Dataset A was collected by a point-probe a/LCI and consists of 6660 individual scans collected from 40 patients, including 3260 scans collected from 33 benign biopsy sites, 2040 scans from 17 LSIL biopsy sites, and 1360 scans from 13 HSIL biopsy sites. Dataset B was collected via scanning a/LCI, where multiple scans were acquired in one imaging session. This device also included an onboard white light camera to visualize the cervix and enable better registration with physical biopsies. This set consists of 1600 individual scans collected from 20 patients, including 980 scans collected from 49 benign biopsy sites, 380 scans from 19 LSIL biopsy sites, and 240 scans from 12 HSIL biopsy sites. Altogether, 60 different patients were involved in this study. The scans from dataset A were cropped down from an angular range of 30.2° to 20.8° and interpolated to match the angular sampling of dataset B to match the angular range between the dataset training dataset A and the test of dataset B.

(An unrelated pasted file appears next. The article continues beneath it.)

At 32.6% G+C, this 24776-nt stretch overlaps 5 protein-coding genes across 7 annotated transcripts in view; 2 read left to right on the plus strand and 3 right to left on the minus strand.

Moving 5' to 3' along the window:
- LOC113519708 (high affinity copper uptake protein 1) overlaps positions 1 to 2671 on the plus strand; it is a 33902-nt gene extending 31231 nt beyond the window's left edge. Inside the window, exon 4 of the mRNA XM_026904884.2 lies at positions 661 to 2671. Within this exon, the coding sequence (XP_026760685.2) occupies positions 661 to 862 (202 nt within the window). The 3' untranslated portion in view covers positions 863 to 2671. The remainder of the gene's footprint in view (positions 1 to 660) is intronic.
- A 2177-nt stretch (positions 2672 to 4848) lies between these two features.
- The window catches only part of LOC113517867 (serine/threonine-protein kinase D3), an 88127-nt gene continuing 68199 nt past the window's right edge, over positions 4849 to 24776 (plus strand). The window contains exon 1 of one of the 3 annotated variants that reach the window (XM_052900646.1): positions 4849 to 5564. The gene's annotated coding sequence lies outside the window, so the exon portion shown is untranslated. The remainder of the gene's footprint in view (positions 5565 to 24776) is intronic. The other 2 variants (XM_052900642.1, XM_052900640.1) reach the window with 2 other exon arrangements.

Each patient was under voluntary informed consent for both studies and approved by the Institutional Review Boards (IRB) of the University of California, San Francisco, Albert Einstein College of Medicine, and Duke University. A more detailed description of each clinical study's protocols and ethical standards is provided by Ho et al.  and Kendall et al. , respectively. The data used in this study were deidentified before analysis.
2.2 Mie theory-based inverse light scattering analysis